• A kubeconfig file at $CATALINA_HOME/.kube/config.

  • Files in /var/run/secrets/ This is where Kubernetes mounts credentials for service accounts in pods. See Accessing the Kubernetes API from a Pod for more.

If you are running your XNAT outside the Kubernetes cluster, use one of the first two mechanisms to put a kubeconfig file where XNAT can read it. If the kubeconfig file contains multiple contexts, the Container Service will use whichever one is set to the "current context". If you used the automated script to set up the Namespace and Service Account, it will also create a kubeconfig file that is set up with all the necessary information.

If you are running your XNAT in a pod within the Kubernetes cluster, you could use any of the three mechanisms to provide credentials. If you use the third mechanism, then you must ensure that the pod's service account has permissions to all the required resources described in the Best Practices section.

Creating a Kubeconfig File

EKS config

If you run your cluster using AWS EKS, the EKS instructions tell you to generate a kubeconfig using the command aws eks update-kubeconfig. The kubeconfig generated in this way is fine for normal users, but at this time it is not supported by the Container Service. Even with EKS clusters you should generate a kubeconfig that authenticates using a service account token as described below.

Our configuration script will create a kubeconfig file containing the information that the Container Service needs to connect to the Kubernetes cluster as the proper ServiceAccount.

If you prefer to build this file yourself, or if you want to know what it does, we will go over the contents of the script. (Technically the afore-linked script will both create the cluster resources and also create a kubeconfig file. The cluster resources part was discussed in a pervious section. The second part about the kubeconfig is in a partner script here.)

The script takes four inputs:

1. The path to the output kubeconfig file. In the code below this is called $kubeconfig.
2. The namespace, called $namespace.
3. (Optional) The service account, called $service_account. If omitted the default value is ${namespace}-account.
4. (Optional) The name of a secret containing a token to authenticate as the service account, called $service_account_secret. If omitted the defaults value is ${namespace}-account-secret.

We will discuss the script in detail. The first step is to read your current user's preexisting kubernetes configuration to find the path to the cluster.

context=$(kubectl config current-context)
cluster=$(kubectl config view -o jsonpath='{.contexts[?("'$context'")].context.cluster}')
server=$(kubectl config view -o jsonpath='{.clusters[?("'$cluster'")].cluster.server}')

If you have multiple clusters configured, please ensure that the one you intend for the Container Service to use is set as the "current context".

The next step is to read the token and certificate data for the ServiceAccount's Secret. The user running these commands must have permissions to get Secrets within the given Namespace.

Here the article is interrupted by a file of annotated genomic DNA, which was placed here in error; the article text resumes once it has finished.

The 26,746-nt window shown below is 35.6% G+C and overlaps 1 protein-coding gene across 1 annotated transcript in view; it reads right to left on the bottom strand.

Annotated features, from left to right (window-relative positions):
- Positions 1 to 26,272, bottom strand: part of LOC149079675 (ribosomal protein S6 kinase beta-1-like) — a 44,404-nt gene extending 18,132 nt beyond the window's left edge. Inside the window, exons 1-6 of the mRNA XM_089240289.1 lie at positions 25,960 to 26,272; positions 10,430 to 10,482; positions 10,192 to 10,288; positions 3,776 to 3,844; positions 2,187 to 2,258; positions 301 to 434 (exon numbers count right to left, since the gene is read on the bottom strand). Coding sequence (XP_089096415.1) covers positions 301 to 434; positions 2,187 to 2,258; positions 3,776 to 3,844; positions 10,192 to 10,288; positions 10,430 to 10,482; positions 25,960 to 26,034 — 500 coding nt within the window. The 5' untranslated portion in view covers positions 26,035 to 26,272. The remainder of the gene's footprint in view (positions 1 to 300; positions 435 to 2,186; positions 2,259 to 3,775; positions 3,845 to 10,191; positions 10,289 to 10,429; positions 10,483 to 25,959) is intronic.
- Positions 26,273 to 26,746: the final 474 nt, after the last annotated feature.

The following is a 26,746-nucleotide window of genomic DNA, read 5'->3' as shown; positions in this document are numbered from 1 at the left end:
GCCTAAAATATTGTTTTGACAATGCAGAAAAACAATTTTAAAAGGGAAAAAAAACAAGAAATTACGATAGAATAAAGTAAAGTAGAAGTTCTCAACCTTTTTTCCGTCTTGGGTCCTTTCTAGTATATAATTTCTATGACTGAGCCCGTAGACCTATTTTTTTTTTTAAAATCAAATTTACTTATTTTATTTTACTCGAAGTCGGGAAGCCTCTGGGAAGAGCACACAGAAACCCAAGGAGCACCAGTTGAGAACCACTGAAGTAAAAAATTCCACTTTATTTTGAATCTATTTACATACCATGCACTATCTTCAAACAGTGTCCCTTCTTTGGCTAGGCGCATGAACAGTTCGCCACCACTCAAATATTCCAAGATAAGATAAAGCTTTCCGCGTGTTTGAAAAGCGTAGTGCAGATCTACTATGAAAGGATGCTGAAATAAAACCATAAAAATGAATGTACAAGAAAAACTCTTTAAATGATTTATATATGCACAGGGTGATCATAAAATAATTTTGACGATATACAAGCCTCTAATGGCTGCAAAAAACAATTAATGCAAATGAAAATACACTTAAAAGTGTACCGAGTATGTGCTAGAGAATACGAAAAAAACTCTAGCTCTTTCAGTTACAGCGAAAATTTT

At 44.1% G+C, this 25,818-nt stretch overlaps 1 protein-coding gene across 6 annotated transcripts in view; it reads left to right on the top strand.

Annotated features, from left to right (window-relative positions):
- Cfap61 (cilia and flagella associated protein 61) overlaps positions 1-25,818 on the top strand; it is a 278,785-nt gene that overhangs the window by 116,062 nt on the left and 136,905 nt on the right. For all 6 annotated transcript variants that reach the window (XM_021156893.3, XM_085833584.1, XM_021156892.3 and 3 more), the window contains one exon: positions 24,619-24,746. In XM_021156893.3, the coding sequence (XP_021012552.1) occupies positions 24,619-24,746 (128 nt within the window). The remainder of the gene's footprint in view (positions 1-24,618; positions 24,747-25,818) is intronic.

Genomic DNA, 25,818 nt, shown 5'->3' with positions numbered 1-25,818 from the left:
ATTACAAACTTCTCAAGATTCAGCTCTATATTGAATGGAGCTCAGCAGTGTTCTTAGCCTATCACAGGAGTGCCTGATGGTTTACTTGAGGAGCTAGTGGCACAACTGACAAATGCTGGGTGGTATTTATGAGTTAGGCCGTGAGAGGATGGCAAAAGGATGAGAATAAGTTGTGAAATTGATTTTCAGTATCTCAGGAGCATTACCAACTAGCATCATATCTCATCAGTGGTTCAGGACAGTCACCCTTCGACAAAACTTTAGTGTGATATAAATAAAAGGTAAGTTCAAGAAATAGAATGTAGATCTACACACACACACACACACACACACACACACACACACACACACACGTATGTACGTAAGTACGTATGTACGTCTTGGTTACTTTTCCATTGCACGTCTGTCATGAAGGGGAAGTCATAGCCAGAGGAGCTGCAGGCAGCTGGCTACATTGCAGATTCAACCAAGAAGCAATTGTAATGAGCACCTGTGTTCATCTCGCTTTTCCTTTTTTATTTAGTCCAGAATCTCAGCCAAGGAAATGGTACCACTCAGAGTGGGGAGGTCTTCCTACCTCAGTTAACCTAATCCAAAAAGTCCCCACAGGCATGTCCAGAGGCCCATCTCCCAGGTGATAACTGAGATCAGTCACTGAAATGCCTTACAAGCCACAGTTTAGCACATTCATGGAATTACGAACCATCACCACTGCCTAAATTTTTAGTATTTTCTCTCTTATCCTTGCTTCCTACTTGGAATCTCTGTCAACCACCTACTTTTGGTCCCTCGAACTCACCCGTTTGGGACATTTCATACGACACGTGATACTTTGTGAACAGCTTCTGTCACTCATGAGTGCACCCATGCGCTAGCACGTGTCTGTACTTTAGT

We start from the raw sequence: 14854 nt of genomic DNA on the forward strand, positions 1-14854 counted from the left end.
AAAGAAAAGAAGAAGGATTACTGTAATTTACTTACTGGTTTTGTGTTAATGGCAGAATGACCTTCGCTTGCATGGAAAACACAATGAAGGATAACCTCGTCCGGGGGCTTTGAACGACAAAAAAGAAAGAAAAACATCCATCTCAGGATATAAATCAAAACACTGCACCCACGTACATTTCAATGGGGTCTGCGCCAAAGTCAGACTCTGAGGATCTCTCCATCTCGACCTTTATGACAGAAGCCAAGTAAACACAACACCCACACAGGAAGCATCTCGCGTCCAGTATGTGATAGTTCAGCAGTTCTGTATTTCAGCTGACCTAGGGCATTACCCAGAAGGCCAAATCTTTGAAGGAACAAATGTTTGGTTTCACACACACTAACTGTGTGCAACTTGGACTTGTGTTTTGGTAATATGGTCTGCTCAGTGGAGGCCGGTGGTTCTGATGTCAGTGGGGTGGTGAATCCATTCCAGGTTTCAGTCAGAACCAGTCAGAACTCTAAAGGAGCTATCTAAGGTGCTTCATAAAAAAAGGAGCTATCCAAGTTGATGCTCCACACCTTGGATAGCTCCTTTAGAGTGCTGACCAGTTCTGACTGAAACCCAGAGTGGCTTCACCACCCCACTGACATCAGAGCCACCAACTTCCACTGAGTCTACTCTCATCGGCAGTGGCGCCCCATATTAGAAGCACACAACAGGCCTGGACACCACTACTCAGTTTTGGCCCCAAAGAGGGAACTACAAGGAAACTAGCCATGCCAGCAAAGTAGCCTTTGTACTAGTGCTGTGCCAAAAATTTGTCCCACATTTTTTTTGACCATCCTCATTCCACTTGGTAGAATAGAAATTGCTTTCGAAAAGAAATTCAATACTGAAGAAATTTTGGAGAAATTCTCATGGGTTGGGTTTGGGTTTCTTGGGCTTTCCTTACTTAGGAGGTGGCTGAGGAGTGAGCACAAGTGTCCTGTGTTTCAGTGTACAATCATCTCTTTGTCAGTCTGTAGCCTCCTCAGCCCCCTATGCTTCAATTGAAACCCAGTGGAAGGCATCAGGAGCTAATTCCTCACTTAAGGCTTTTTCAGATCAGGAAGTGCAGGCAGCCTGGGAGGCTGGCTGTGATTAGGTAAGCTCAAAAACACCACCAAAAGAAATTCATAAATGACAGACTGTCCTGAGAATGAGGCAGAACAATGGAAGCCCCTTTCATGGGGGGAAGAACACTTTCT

# Service account secrets
token=$(kubectl --namespace $namespace get secret/$service_account_secret -o jsonpath='{.data.token}' | base64 --decode)
# Write certificate data to temp file
tmpdir=$(mktemp -d "${TMPDIR:-/tmp/}$(basename $0).XXXXXXXXXXXX")
kubectl --namespace $namespace get secret/$service_account_secret -o jsonpath='{\.crt}' | base64 --decode > $ca_crt

The final step is to write all the required values into a new kubeconfig file at the given location.

# This will be the name of the user and the context within the kubeconfig file

# Write data to kubeconfig file
kubectl config set-cluster "${cluster}" \
    --kubeconfig="${kubeconfig}" \
    --server="${server}" \
    --certificate-authority="${ca_crt}" \

kubectl config set-credentials "${user_name}" \
    --kubeconfig="${kubeconfig}" \

kubectl config set-context "${context_name}" \
    --kubeconfig="${kubeconfig}" \
    --cluster="${cluster}" \
    --user="${user_name}" \

kubectl config use-context "${context_name}" --kubeconfig="${kubeconfig}"

The kubeconfig file that the script creates at the path given by the input $kubeconfig contains all the information the Container Service needs to connect to the Kubernetes cluster.

The last step is to make that kubeconfig file accessible to the tomcat process running XNAT. The easiest way is to put the file at the path .kube/config within your tomcat's home directory $CATALINA_HOME. The Container Service can find the file there without any other configuration. If you prefer to put the file elsewhere, the path to that file can be set in an environment variable $KUBECONFIG which must be available in the tomcat process's environment.

Cluster Setup Example

The first step in getting the Container Service to use Kubernetes is to have a Kubernetes cluster. There are many ways this can be accomplished, and we won't cover every possibility here. But we will present an example setup using minikube.

The instructions to follow should be run from a terminal...

  • that has access to the XNAT filesystem, such as your tomcat server, so we can create the required mounts, and

  • with system administrator access but not logged in as root, which is a minikube requirement.

minikube background